Thursday, December 11, 2008

TRUST - A Strange Human Emotion

Tēnā koutou katoa – Greetings to you allTrust and the Internet

Manish Mohan has only recently written a post about trust. He made me think about this, and the decisions that I may have to make when I read a blog post.

I thank Manish for making me ponder deeply about this matter. He prompted me to leave a comment on his post that carried a weighty and profound question: Do You Trust Corporate Blogs? It went something like this:

Trust is a strange human emotion. It is deep-rooted in our instinctive mechanisms for survival. When the reason for a decision based on trust is analysed, it is often found to be highly complex. The nature of the complexity is often found to be meshed with a whole raft of subliminal things: hunches, preferences, likes and dislikes, gut feelings, undefined reasons.

It is rarely cut and dry - rarely logical.

So when you ask, "Do you trust corporate blogs?" I think about trust, and what it is based on.

You could say, "do you trust blogs?" Many people don't trust blogs - never mind the corporate bit.

And so we move on to ask questions like, "what is it about a particular blog that you trust?" You could also say, "why trust blogs at all?"

A more in-depth analysis of trust (associated with blogs or any other Internet sites) will yield other questions. Questions like, "how can you tell that a site is trustworthy? (Never mind the 'blog' or the 'corporate' bit).

For me, all sites have to be tested by my baloney detector, whether corporate or not. As naive as it may seem, I apply exactly the same detection kit to all blogs that I read (and all posts for that matter).

Trust is a movable feast. The occurrences on sites permit me to decide whether to trust them or not. There are some sites that I used to trust, and now trust no longer. I don't visit these sites anymore - at least, if I happen to come across them, I don’t comment on them. It's a bit like the people I meet in everyday life.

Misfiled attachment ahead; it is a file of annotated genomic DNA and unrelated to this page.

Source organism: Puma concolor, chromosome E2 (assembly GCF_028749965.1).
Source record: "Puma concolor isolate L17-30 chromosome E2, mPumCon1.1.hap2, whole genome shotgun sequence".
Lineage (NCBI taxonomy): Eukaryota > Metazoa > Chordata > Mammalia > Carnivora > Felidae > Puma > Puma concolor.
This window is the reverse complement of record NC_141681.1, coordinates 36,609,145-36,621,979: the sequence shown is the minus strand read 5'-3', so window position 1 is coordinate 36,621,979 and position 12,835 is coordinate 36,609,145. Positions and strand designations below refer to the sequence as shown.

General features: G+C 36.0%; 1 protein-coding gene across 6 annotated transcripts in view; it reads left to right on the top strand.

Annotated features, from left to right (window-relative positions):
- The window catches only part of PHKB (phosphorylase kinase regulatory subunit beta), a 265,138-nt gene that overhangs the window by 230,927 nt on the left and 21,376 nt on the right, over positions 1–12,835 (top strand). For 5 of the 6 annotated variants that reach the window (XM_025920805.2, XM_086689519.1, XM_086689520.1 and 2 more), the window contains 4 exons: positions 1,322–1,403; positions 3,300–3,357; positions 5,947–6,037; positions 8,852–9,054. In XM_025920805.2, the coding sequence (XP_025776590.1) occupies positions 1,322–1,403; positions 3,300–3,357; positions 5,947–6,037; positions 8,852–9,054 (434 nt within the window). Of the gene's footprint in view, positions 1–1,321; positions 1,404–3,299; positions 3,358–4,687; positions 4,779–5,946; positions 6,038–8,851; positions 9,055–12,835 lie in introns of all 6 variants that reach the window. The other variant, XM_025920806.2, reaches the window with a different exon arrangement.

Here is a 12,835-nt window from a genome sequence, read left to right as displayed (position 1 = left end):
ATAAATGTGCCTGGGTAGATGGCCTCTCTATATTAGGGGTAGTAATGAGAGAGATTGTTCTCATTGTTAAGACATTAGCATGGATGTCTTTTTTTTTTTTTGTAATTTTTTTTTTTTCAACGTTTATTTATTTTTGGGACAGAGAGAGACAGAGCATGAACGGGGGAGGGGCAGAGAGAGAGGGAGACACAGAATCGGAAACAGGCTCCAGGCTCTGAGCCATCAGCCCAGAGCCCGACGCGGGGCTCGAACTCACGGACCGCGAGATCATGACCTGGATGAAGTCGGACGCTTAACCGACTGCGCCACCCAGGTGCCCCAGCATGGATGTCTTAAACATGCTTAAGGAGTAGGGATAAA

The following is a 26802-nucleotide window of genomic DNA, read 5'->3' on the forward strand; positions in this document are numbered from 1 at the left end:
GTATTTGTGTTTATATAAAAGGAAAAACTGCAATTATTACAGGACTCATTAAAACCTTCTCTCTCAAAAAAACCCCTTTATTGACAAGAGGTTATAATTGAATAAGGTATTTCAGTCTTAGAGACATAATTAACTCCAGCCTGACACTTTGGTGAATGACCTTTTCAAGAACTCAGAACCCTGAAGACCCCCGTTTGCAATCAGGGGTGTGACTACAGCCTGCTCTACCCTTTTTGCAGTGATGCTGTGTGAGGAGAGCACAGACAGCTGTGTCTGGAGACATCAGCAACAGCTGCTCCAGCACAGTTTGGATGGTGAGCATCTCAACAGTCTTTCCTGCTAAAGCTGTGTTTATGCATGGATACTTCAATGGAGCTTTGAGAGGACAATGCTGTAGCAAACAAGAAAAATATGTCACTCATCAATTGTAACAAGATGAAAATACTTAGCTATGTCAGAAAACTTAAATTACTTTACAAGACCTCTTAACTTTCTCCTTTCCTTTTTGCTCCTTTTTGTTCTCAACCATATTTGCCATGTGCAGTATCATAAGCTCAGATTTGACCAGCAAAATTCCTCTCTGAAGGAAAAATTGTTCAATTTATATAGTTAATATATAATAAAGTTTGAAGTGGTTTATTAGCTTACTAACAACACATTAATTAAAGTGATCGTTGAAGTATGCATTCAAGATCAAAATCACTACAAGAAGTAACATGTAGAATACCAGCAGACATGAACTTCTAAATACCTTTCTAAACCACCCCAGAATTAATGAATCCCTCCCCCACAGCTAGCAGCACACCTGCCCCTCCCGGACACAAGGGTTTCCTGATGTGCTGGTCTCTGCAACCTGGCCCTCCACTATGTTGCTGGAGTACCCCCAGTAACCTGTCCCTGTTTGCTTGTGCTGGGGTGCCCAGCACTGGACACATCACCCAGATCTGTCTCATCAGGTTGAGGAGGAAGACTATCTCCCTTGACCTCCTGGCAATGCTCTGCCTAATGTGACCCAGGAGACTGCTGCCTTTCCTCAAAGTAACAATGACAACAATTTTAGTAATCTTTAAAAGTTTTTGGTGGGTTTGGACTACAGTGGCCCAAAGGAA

I recently received a request from a company (which I won't name here) to post articles on my blog. Effectively I was being asked to host articles.

The email included a couple of links to company sites. I looked at the sites. They were corporate and commercial. The advertising that would come with the articles I might agree to host contravened my comment guidelines. I immediately treated the request (which incidentally was written like a personal email) as spam. End of story.

Did I trust the request? Yes. Did I trust the attendant sites? No.

So, do I trust corporate sites? The answer is, it depends.

I am no more likely to 'trust' a corporate site than any other site that I come across. Every site I read is judged (by me) on its own merits.

( 5 ) << - related posts - >> ( 3 ) ( 2 ) ( 1 )

Ka kite anō – Catch ya later


Paul C said...

Hi Ken,
There is a lot one cannot trust on the Internet, and it's one of our jobs as educators to help students sort through this maze. I find your comments meaningful as I personally navigate through the blogosphere.

On a side note I respectfully tag you for a meme entitled 'Life is One Big Top Ten (2008)'.

I invite your other readers to also post a Top Ten if they wish for some approaching holiday perspective. See at:

Blogger In Middle-earth said...

Kia ora Paul

I align with all you say here about the maze that is the Internet.

Thanks for the tag - I'll check out your site.

Ka kite